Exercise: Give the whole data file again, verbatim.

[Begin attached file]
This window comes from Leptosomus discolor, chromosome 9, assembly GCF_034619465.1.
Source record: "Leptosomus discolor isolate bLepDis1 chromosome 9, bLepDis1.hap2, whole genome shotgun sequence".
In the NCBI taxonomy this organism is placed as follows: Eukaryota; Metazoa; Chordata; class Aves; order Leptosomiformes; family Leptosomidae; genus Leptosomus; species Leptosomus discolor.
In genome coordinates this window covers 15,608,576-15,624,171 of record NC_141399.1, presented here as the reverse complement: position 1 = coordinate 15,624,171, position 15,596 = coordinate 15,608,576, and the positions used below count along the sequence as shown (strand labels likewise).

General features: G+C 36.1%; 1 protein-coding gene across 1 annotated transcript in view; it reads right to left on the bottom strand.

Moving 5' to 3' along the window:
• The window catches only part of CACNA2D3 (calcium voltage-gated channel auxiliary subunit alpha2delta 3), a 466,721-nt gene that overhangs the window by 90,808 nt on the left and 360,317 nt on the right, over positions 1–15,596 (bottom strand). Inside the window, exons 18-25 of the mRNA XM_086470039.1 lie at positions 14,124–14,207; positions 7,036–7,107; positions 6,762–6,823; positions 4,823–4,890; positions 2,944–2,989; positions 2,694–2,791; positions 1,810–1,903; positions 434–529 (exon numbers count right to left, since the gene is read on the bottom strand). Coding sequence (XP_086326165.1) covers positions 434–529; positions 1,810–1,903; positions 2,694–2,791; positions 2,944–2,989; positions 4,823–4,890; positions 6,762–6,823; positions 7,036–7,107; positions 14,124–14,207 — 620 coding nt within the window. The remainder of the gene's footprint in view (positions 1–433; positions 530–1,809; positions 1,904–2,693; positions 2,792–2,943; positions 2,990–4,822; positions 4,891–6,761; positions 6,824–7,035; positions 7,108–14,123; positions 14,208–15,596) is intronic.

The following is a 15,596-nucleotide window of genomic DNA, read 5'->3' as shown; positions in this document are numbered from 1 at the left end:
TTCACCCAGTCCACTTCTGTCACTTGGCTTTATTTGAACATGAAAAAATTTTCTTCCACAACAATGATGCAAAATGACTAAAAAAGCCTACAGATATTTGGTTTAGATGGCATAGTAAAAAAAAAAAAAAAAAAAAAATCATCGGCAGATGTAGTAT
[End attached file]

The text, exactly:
This window comes from Leptosomus discolor, chromosome 9, assembly GCF_034619465.1.
Source record: "Leptosomus discolor isolate bLepDis1 chromosome 9, bLepDis1.hap2, whole genome shotgun sequence".
In the NCBI taxonomy this organism is placed as follows: Eukaryota; Metazoa; Chordata; class Aves; order Leptosomiformes; family Leptosomidae; genus Leptosomus; species Leptosomus discolor.
In genome coordinates this window covers 15,608,576-15,624,171 of record NC_141399.1, presented here as the reverse complement: position 1 = coordinate 15,624,171, position 15,596 = coordinate 15,608,576, and the positions used below count along the sequence as shown (strand labels likewise).

General features: G+C 36.1%; 1 protein-coding gene across 1 annotated transcript in view; it reads right to left on the bottom strand.

Moving 5' to 3' along the window:
• The window catches only part of CACNA2D3 (calcium voltage-gated channel auxiliary subunit alpha2delta 3), a 466,721-nt gene that overhangs the window by 90,808 nt on the left and 360,317 nt on the right, over positions 1–15,596 (bottom strand). Inside the window, exons 18-25 of the mRNA XM_086470039.1 lie at positions 14,124–14,207; positions 7,036–7,107; positions 6,762–6,823; positions 4,823–4,890; positions 2,944–2,989; positions 2,694–2,791; positions 1,810–1,903; positions 434–529 (exon numbers count right to left, since the gene is read on the bottom strand). Coding sequence (XP_086326165.1) covers positions 434–529; positions 1,810–1,903; positions 2,694–2,791; positions 2,944–2,989; positions 4,823–4,890; positions 6,762–6,823; positions 7,036–7,107; positions 14,124–14,207 — 620 coding nt within the window. The remainder of the gene's footprint in view (positions 1–433; positions 530–1,809; positions 1,904–2,693; positions 2,792–2,943; positions 2,990–4,822; positions 4,891–6,761; positions 6,824–7,035; positions 7,108–14,123; positions 14,208–15,596) is intronic.

The following is a 15,596-nucleotide window of genomic DNA, read 5'->3' as shown; positions in this document are numbered from 1 at the left end:
TTCACCCAGTCCACTTCTGTCACTTGGCTTTATTTGAACATGAAAAAATTTTCTTCCACAACAATGATGCAAAATGACTAAAAAAGCCTACAGATATTTGGTTTAGATGGCATAGTAAAAAAAAAAAAAAAAAAAAAATCATCGGCAGATGTAGTAT